Bedwetting is frustrating and embarrassing. How was your child's enuresis treated?
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What is the treatment for primary bedwetting?
The "cure" for primary bedwetting is "tincture (or passage) of time." However, since many parents and children are frustrated with bedwetting as it starts to interfere with self-esteem or social events (for examples, sleepovers, camp attendance, etc.) a patient step-by-step approach is best. Fortunately, the treatments are more often successful than not. One should always discuss treatment options with a child's physician, since it is important to differentiate between primary and secondary enuresis prior to starting specific treatments.
It is also important to remember that different children develop at different rates and that primary enuresis can be a normal developmental stage. Toilet training a child requires special patience. While most children are fully toilet trained by 3-4 years of age, many will not stay dry overnight, even though they can during the day. Reassurance and encouragement often will work in time, but for some children, there are steps that can be taken to address the issues.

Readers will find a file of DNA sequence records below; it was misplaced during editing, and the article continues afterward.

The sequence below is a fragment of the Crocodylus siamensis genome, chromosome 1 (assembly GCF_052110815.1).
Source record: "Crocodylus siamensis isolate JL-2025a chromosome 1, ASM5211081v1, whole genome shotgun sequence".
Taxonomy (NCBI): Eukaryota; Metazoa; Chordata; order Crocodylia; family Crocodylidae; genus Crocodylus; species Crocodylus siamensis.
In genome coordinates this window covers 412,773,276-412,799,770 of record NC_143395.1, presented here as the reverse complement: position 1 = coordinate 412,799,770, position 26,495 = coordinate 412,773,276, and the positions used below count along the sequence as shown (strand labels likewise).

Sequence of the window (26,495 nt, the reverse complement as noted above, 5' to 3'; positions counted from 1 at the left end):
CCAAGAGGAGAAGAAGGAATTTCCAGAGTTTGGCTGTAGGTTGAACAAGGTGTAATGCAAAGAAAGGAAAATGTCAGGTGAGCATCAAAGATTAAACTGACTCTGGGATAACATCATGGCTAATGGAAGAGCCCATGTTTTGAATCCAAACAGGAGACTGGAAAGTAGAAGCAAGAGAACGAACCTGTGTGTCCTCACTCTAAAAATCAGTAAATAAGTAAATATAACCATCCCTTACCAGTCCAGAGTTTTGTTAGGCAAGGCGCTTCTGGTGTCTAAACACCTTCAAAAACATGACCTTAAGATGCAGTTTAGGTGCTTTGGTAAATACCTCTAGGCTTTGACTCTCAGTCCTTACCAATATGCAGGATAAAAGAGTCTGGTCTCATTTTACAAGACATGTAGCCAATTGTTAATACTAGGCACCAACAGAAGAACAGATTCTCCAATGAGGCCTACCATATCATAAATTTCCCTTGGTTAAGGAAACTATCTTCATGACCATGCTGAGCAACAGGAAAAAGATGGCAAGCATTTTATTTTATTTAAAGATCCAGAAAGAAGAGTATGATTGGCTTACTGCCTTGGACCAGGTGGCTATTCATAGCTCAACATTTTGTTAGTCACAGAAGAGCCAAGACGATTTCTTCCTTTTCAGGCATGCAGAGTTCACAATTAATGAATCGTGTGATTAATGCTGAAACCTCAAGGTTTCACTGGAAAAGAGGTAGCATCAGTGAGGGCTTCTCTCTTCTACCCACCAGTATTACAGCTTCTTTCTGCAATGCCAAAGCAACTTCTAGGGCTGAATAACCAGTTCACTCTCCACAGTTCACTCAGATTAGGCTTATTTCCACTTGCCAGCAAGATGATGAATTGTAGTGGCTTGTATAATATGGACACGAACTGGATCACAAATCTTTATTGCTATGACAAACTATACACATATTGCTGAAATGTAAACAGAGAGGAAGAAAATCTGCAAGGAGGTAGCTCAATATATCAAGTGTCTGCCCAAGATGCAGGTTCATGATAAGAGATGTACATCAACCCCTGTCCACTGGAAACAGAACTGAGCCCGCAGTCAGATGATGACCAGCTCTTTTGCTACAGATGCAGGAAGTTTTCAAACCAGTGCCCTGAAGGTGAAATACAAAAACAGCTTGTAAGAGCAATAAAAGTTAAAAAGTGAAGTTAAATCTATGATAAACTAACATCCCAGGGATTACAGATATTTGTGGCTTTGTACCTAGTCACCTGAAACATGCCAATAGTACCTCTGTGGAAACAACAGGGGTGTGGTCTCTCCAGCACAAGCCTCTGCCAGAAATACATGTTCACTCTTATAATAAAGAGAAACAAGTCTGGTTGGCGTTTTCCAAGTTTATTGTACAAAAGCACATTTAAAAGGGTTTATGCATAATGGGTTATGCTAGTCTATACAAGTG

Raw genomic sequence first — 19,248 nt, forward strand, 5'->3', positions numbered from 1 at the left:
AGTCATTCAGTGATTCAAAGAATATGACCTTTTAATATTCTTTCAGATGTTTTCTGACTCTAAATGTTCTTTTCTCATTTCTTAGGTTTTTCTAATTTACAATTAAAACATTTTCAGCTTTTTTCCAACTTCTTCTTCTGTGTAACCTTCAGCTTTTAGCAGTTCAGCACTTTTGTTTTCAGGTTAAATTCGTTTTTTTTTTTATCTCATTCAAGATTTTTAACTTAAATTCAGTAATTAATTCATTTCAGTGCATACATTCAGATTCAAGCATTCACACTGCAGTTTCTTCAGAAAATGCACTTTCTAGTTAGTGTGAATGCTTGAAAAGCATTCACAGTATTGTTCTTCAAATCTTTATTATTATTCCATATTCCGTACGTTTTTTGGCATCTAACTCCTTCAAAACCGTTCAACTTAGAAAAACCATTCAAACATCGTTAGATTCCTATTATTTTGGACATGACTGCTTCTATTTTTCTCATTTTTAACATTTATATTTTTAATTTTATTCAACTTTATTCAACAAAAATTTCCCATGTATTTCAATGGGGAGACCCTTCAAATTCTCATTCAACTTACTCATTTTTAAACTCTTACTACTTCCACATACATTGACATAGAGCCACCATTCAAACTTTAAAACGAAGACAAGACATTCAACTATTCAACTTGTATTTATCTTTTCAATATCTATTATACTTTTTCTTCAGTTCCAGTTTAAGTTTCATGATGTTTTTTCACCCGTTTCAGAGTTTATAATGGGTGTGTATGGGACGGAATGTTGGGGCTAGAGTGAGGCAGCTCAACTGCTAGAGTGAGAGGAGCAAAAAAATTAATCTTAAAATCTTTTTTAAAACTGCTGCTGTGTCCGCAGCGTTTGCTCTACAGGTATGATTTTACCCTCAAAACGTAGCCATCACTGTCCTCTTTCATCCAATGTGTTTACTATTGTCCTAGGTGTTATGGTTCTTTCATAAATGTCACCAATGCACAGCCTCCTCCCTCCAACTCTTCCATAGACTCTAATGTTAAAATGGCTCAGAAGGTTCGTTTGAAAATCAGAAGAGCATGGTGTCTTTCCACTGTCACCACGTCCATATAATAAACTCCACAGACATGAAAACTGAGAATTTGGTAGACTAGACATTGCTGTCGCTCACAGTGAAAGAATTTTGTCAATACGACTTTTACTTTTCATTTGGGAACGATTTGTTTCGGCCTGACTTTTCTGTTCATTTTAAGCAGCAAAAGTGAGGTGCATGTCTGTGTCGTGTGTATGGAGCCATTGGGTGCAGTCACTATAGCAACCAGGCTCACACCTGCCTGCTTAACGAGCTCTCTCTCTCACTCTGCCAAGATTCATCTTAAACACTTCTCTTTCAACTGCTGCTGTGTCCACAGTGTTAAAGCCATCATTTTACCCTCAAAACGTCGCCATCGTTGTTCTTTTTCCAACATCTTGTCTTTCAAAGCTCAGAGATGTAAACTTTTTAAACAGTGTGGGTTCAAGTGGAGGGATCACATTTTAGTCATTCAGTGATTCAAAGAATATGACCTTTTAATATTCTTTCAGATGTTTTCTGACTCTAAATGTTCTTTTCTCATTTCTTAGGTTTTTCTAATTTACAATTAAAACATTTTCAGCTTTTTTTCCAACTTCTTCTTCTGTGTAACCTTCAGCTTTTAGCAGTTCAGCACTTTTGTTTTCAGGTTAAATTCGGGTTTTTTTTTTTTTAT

Some common recommended management and treatment options include the following:
Encourage voiding prior to bedtime, and restrict fluid intake before bed.
Cover the mattress with plastic.
Bedwetting alarms: There are generally reserved for older school-age children. There are commercial alarms that are available at most pharmacies. When the device senses urine, it alarms and wakes up the child so he/she can use the toilet. The cure rate is variable.
Bladder-stretching exercises are aimed at increasing the bladder volume and increasing the periods between daytime urinations.
Medications, such as desmopressin acetate or antidiuretic hormone (DDAVP) and imipramine (Tofranil), have been shown to be very effective and are used to temporarily treat the nighttime urination, but they do not "cure" the enuresis. Many pediatricians will prescribe one of these medications, especially if the child is engaged in behavioral conditioning as well. Medications are very helpful when a child is not sleeping at home (camp or sleepovers), since the trauma of bedwetting in those settings is predictable.